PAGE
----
A “roots up” mentality where hard work pays off, and solid investment in projects and training: Nicholas Invernizzi, Pre-Construction Manager at Keltbray Remediation, tells us why now is an excellent time to join the remediation industry.
Q: How did you land your current job?
A: I met the Managing Director, Joe Jackson, at the Brownfield Briefing Awards, and he later contacted me through social media about the job opportunity. So traditional and modern networking both played a key part!
Q: What has helped you get where you are in your career?
A: Working for a competent and very diverse set of remediation contractors has allowed me to progressively take on more complex and senior responsibilities throughout my career development.
Q: Do you have any tips for people about to embark in your field on how to make a success out of their careers in sustainability?
A: In my experience, a career in remediation starts from a scientific or engineering background, usually in a graduate position from higher education. A typical entry level graduate would be working as a site scientist on remediation projects, completing environmental monitoring, soil and water sampling, site reporting and validation testing. These skills provide the backbone to understanding the basics of a remediation project.
Q: Who have been your role-models/mentors in your career?
A: I have had the opportunity to work under some very well qualified and technically minded directors. By working closely with upper management a wealth of knowledge can be gained to progress your career.
Q: What have been the stumbling blocks or barriers along the way?
A: The economic crisis beginning in 2008 hit the construction market very hard. This in turn dramatically affected the number of remediation projects that were started for redevelopment of brownfield sites, resulting in a lack of projects, extreme competition between rival companies, budget and staff cuts.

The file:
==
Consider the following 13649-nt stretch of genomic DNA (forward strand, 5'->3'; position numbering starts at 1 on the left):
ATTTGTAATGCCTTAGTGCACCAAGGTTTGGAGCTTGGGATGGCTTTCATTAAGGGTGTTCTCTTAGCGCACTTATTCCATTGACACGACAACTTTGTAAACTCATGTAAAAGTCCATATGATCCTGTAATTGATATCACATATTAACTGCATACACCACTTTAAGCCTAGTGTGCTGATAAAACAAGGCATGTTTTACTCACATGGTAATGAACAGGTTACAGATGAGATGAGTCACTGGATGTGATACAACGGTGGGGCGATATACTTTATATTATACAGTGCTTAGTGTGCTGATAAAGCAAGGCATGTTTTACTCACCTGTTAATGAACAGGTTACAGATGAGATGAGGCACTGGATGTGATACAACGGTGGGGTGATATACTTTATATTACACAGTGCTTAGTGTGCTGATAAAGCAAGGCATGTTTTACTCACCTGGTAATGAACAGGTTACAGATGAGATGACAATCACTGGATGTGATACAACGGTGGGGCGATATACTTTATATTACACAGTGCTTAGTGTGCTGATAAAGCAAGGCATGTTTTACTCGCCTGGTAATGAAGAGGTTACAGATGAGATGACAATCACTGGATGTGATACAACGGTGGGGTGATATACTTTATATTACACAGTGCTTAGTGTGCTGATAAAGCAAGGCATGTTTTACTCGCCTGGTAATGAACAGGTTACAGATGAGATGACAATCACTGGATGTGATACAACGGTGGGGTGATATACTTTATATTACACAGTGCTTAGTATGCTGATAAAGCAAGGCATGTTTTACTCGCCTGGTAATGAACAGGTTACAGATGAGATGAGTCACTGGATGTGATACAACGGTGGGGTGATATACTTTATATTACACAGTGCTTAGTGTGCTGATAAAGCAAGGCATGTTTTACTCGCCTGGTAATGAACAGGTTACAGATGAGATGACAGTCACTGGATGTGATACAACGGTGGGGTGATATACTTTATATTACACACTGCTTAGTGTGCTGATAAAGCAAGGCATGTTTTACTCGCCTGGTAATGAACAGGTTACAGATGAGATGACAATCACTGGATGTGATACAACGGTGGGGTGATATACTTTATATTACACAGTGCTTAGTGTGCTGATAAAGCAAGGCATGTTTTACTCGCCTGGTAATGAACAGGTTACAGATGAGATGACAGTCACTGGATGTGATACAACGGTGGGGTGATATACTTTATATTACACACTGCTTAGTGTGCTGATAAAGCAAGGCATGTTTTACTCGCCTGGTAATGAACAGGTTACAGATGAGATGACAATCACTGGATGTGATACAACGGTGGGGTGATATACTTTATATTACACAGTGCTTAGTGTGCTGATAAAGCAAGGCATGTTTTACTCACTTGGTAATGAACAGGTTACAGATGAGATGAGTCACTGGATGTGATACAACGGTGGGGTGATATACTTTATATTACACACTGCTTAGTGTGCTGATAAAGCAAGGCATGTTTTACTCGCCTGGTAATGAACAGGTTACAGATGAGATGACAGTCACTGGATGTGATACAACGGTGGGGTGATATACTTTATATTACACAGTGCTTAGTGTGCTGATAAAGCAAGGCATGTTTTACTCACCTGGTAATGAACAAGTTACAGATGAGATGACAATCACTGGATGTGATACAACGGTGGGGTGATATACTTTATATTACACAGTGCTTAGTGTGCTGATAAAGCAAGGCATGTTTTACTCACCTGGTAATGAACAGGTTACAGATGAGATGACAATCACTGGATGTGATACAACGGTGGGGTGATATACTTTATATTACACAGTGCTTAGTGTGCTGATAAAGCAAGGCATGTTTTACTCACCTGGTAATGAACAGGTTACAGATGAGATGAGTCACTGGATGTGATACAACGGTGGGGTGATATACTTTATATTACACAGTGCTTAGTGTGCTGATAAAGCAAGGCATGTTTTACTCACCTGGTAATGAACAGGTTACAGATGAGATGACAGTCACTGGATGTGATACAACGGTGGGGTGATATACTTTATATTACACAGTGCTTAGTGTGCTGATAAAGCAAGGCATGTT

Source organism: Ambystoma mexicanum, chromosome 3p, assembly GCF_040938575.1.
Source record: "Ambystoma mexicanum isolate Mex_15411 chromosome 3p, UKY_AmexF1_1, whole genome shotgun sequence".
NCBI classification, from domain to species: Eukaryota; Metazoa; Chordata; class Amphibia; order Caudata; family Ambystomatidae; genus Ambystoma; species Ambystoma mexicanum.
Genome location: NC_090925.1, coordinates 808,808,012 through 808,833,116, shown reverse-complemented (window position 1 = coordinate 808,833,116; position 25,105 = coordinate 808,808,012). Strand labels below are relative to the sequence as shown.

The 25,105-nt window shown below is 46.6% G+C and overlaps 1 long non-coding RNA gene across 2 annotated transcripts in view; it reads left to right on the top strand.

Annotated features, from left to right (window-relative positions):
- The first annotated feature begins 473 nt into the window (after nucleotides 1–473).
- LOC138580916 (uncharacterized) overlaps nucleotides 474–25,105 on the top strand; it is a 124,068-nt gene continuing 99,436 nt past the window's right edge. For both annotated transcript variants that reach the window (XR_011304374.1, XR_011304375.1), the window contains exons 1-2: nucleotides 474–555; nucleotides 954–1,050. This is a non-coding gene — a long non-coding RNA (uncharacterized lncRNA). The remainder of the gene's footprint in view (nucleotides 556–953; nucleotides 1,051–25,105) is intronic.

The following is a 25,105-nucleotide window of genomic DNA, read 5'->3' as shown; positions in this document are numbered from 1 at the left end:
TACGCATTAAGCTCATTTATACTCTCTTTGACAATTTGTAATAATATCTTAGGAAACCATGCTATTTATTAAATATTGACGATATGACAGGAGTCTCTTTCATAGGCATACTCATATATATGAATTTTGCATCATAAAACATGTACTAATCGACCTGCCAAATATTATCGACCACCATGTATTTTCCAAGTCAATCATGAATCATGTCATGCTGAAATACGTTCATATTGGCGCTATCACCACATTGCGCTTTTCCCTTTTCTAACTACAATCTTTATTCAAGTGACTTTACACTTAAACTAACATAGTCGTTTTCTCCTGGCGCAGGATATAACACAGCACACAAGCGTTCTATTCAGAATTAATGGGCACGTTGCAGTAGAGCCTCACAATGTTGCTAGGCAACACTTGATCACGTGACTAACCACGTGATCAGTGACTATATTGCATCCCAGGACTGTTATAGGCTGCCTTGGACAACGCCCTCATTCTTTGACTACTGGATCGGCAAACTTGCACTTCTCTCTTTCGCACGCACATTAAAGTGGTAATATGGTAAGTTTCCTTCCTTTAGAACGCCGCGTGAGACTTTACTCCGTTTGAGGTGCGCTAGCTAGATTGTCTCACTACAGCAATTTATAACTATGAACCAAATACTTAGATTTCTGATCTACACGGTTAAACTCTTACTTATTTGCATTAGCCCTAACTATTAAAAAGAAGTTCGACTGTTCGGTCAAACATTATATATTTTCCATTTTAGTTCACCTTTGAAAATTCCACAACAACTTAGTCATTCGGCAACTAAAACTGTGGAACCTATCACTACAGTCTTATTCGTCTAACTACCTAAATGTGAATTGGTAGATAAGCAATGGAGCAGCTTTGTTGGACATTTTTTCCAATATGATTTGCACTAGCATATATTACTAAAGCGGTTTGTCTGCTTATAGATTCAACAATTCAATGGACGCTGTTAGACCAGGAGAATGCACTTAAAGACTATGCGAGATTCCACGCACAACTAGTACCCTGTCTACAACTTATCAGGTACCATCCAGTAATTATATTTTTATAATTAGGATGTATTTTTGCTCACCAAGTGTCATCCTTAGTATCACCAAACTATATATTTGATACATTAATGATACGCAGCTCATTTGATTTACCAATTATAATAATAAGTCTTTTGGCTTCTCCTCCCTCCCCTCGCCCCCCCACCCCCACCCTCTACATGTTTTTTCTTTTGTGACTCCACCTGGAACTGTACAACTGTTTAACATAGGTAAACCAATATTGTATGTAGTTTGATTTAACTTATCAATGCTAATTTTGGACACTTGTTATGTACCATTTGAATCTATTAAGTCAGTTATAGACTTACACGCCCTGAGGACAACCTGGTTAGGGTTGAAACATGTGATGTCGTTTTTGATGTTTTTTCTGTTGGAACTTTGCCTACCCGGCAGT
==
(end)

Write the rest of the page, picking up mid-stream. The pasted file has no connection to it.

Q: What stages of your career have been the most challenging?
A: Working for a hazardous waste treatment operator in technical sales meant surpassing ever inflated budgets for overall profitability. Meeting monthly targets for overall tonnages was very challenging indeed.
Q: The most rewarding?
A: Joining the Keltbray Remediation team has been the culmination of nine years’ experience within the remediation industry. To join as their pre-construction manager is proof that hard work does pay off.
Q: What is key to getting the most out of your team/colleagues?
A: Having a background whereby your experience has allowed you to work in many different roles within the remediation industry. This “roots up” mentality allows the individual to relate to all aspects of a project, and therefore understand the complexities of how to manage a diverse team of individuals.
Q: What have been the groundbreaking instances or milestones in the sustainability field that have really changed the way you have to work? And how did you adapt to these events?
A: The movement away from the classic “Dig & Dump” methodology in remediation contracting of old; this brought in far more technical alternatives to remediation projects. It pushed contractors towards finding cost effective treatment solutions for soils and ground water, in-situ or ex-situ, but always with the overall goal to minimise off-site disposal. Further to that, the change in waste assessment for off-site disposal to meet the WM2 regulations impacted the waste industry as a whole.
Q: What qualifications have been necessary/most beneficial in your career?
A: SMSTS and NVQ qualifications for site management are crucial for on-site remediation activities. Further development in asbestos identification and management are also integral.
Q: Have you had much continuing professional development, has this been useful?
A: All the companies I have worked for have significantly invested in my professional development. Keltbray is however renowned for its personal development programmes, including youth schemes and apprenticeships.
Q: Could you sum up, in one sentence, what has changed in the industry since you first began your job?
A: The diversification of remediation contracting has led to a large increase in companies now providing remediation and enabling works packages. The overall methodologies have remained relatively similar, although government guidance, regulations and best practice solutions have changed dramatically.
Q: What does the future have in store for your industry – choppy waters ahead? Or a fruitful and secure future?
A: The remediation Industry has reacted extremely positively over the last couple of years. The housing development schemes, especially in the South East, have been the main catalyst for re-injecting much needed investment within the remediation sector. Now is an excellent time to think about a career within the remediation industry.